Since Obama was first elected in 2008, a number of prominent tech companies have stepped up their lobbying efforts, with many opening offices in D.C. for the first time.
Data compiled by the Center for Responsive Politics shows the amounts eleven different tech companies spent on lobbying in 2010 and on contributions to Obama in 2008. These are the same companies that joined Obama for a high-profile but hush-hush dinner late last week (PHOTOS).
Of those in attendance, Google led the pack by spending $5,160,000 on lobbying--a 28 percent increase over 2009. Oracle and Genentech also came close to the $5 million mark.
Facebook and Apple spent $351,390 and $1,610,000, respectively, on lobbying efforts in 2010. By contrast, Twitter spent nothing at all on lobbying, and very little on Obama's campaign.
Companies are not only sending dollars to D.C., but staffers, too. Facebook recently opened a D.C. office, which includes two registered lobbyists, and Google, which opened its first office in the nation's capital in 2008, has a team of 11 lobbyists registered in D.C.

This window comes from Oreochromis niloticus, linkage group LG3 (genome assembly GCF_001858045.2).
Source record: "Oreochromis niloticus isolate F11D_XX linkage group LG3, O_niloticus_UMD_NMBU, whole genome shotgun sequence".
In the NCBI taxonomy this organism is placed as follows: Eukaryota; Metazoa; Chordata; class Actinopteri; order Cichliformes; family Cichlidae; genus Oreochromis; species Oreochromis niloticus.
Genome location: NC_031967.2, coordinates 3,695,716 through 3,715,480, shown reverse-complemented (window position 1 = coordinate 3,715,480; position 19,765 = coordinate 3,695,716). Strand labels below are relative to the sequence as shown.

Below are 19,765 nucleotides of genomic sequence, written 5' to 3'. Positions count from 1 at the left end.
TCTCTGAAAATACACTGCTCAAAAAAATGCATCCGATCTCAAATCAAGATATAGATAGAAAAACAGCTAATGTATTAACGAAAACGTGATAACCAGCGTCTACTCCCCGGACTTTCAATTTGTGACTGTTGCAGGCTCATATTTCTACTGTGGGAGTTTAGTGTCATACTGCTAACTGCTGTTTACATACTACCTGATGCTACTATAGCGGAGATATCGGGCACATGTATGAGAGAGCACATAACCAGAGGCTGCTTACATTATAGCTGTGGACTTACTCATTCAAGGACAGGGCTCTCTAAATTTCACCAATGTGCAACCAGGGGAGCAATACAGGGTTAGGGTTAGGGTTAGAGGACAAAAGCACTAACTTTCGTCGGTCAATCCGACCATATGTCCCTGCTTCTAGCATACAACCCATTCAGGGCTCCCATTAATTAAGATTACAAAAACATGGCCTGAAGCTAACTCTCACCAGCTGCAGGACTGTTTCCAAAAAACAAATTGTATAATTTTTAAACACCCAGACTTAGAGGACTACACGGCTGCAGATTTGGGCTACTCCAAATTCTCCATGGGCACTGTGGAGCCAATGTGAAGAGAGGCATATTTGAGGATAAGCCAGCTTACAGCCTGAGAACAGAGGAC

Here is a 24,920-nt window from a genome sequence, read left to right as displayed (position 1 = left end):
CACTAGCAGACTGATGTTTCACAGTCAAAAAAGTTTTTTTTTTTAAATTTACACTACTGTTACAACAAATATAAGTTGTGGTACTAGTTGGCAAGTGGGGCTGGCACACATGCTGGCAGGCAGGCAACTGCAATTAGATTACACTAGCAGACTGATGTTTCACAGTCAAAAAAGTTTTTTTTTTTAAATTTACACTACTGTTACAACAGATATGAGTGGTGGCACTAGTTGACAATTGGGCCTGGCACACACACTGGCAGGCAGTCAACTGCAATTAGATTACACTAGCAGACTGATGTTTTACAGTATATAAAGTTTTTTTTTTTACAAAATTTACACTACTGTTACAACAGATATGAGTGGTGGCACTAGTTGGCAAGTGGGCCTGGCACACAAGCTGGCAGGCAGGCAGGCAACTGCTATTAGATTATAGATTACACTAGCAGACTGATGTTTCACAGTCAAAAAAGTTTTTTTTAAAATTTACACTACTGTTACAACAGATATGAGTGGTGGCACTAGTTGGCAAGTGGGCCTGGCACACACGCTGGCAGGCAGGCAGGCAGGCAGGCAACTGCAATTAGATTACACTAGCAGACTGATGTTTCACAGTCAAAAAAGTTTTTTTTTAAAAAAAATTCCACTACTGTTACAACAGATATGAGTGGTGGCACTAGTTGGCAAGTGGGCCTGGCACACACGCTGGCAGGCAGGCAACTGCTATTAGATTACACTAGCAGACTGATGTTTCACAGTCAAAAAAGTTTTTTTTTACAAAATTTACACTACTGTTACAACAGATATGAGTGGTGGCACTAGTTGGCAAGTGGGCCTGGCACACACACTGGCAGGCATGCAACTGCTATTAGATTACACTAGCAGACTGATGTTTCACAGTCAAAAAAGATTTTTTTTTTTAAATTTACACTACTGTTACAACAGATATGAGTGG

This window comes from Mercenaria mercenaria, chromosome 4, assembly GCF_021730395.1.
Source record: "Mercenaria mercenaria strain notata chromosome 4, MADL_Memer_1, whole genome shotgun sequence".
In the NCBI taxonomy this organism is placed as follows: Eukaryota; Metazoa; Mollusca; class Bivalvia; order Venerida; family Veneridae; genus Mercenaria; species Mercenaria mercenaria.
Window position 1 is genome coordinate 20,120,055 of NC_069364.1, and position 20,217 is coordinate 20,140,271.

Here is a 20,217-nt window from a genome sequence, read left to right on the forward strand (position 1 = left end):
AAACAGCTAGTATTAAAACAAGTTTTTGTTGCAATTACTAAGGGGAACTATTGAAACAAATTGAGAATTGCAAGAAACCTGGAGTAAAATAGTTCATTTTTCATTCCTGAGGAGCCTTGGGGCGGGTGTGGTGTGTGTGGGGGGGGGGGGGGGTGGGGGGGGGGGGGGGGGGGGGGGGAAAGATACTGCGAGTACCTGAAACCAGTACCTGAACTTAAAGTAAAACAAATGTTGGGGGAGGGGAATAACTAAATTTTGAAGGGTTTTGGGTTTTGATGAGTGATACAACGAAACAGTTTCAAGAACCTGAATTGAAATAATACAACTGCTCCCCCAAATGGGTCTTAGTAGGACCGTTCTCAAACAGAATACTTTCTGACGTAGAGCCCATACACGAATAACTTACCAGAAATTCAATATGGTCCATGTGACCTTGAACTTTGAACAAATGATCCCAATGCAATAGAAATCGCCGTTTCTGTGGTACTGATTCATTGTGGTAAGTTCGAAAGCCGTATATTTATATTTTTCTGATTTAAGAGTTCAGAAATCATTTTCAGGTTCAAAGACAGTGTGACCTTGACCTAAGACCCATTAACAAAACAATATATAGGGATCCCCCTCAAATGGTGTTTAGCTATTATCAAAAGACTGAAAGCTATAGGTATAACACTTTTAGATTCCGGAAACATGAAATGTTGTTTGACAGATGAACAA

"Over the past few years, the Internet has become a bigger part of our lives and has also become bigger part of the debate in Washington," Google told the OpenSecrets Blog. "We established a presence here because we felt like it was important to give our users a voice in Washington."
See the companies' spending below:
Company Lobbying (2010) Obama campaign contribution (2008)
Apple $1,610,000.00 $92,141.00
Google $5,160,000.00 $803,436.00
Facebook $351,390.00 $34,850.00
Yahoo $2,230,000.00 $164,051.00
Cisco $2,010,000.00 $187,472.00
Twitter $0.00 $750.00
Oracle $4,850,000.00 $243,194.00
Netflix $130,000.00 $19,485.00
Stanford $370,000.00 $448,720.00
Genentech $4,922,368.00 $97,761.00
Westly $0.00 $0.00